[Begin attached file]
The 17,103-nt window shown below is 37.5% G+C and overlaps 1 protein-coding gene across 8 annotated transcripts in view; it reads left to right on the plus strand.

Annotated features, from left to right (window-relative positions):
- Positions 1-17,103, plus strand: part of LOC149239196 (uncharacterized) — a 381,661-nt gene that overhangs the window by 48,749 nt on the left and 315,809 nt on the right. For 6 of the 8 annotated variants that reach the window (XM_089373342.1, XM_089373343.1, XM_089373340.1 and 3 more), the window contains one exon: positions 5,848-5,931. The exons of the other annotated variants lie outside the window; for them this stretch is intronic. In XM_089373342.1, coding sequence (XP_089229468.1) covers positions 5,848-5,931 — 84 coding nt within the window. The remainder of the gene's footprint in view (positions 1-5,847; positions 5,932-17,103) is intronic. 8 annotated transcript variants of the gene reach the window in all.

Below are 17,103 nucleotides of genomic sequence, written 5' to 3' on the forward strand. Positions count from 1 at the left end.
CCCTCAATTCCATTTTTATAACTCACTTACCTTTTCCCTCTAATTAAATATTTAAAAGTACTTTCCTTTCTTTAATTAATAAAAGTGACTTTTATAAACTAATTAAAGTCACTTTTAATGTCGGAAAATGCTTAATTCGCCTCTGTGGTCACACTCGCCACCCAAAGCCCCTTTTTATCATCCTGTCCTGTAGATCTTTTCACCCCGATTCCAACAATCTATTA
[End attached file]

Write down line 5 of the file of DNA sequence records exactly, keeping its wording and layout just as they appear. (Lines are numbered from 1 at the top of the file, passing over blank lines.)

CCCTCAATTCCATTTTTATAACTCACTTACCTTTTCCCTCTAATTAAATATTTAAAAGTACTTTCCTTTCTTTAATTAATAAAAGTGACTTTTATAAACTAATTAAAGTCACTTTTAATGTCGGAAAATGCTTAATTCGCCTCTGTGGTCACACTCGCCACCCAAAGCCCCTTTTTATCATCCTGTCCTGTAGATCTTTTCACCCCGATTCCAACAATCTATTA